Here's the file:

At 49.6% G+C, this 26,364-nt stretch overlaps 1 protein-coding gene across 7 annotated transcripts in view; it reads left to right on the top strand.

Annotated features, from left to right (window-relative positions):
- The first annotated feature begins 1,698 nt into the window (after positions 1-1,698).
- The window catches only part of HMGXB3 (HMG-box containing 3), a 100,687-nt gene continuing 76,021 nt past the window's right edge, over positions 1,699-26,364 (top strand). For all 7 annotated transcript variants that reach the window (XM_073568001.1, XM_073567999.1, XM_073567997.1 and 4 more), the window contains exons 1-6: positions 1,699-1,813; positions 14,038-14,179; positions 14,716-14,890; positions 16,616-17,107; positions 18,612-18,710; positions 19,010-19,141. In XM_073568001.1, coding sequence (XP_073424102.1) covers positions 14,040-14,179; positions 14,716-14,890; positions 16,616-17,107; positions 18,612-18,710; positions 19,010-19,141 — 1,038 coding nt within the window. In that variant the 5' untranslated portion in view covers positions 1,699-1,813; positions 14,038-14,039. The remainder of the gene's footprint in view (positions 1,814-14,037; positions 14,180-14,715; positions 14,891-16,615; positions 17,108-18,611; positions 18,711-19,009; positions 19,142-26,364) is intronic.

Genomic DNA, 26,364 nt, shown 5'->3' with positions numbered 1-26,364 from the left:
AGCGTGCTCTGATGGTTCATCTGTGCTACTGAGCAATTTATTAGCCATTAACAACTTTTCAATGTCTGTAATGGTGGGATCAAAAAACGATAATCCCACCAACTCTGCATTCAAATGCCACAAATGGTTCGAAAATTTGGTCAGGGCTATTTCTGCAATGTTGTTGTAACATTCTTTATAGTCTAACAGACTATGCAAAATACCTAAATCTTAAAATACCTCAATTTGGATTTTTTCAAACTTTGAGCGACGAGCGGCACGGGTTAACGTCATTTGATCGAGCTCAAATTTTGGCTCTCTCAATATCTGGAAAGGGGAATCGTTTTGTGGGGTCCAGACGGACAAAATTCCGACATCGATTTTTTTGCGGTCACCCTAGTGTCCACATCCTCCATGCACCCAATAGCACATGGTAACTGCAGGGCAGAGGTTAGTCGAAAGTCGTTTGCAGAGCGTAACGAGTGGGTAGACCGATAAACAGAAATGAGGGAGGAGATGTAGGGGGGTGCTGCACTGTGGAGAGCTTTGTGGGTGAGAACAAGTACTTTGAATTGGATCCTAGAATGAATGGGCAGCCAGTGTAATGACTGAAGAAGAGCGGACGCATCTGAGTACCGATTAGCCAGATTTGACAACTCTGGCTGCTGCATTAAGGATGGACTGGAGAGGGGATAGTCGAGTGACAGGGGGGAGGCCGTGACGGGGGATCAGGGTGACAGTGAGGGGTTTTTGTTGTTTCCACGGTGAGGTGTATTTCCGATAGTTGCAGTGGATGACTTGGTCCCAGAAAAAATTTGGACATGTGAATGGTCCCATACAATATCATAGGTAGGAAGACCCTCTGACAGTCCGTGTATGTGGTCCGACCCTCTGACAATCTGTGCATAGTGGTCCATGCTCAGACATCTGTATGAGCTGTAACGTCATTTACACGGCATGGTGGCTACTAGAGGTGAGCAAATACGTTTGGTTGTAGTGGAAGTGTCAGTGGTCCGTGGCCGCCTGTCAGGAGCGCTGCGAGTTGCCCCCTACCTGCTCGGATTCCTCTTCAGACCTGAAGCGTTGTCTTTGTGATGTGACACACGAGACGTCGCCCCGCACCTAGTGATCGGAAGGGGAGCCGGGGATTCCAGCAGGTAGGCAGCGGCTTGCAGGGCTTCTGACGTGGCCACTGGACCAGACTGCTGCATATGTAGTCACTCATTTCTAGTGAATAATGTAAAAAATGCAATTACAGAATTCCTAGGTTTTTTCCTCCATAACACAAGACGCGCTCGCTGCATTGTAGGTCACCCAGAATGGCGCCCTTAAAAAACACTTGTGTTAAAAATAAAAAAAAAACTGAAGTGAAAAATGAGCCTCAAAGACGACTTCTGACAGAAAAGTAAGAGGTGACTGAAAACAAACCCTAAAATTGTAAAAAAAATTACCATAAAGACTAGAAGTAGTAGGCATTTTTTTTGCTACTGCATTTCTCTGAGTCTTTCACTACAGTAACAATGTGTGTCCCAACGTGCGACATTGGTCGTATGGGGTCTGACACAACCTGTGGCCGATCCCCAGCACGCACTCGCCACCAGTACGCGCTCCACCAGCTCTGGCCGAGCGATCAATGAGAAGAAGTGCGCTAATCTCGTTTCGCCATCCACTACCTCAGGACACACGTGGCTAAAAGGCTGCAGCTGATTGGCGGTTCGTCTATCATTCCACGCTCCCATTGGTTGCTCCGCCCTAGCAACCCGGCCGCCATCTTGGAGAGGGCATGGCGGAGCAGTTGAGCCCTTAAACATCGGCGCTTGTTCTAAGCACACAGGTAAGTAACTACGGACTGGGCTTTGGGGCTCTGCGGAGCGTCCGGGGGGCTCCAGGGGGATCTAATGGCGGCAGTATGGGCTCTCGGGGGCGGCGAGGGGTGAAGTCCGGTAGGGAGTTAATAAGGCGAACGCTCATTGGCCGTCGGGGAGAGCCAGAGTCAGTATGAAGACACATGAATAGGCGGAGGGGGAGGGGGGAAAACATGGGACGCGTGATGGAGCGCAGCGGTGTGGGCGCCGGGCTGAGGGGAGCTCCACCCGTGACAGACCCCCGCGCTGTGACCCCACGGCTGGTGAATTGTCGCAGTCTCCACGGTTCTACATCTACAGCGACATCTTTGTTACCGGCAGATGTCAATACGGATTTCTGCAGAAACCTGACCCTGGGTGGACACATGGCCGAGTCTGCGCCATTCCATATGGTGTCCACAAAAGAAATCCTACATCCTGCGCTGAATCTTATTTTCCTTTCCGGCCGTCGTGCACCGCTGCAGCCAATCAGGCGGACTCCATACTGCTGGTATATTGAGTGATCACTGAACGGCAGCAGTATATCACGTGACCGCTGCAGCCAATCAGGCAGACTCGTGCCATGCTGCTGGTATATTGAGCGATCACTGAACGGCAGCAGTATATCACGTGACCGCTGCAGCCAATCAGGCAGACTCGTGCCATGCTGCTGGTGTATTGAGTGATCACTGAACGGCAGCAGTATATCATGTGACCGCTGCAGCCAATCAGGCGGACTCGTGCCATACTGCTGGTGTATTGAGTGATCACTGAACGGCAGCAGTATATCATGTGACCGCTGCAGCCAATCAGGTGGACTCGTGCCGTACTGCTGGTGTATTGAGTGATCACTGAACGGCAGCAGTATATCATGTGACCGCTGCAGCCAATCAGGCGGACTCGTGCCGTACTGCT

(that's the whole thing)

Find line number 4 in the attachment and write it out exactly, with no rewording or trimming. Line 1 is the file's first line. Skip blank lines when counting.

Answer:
- The window catches only part of HMGXB3 (HMG-box containing 3), a 100,687-nt gene continuing 76,021 nt past the window's right edge, over positions 1,699-26,364 (top strand). For all 7 annotated transcript variants that reach the window (XM_073568001.1, XM_073567999.1, XM_073567997.1 and 4 more), the window contains exons 1-6: positions 1,699-1,813; positions 14,038-14,179; positions 14,716-14,890; positions 16,616-17,107; positions 18,612-18,710; positions 19,010-19,141. In XM_073568001.1, coding sequence (XP_073424102.1) covers positions 14,040-14,179; positions 14,716-14,890; positions 16,616-17,107; positions 18,612-18,710; positions 19,010-19,141 — 1,038 coding nt within the window. In that variant the 5' untranslated portion in view covers positions 1,699-1,813; positions 14,038-14,039. The remainder of the gene's footprint in view (positions 1,814-14,037; positions 14,180-14,715; positions 14,891-16,615; positions 17,108-18,611; positions 18,711-19,009; positions 19,142-26,364) is intronic.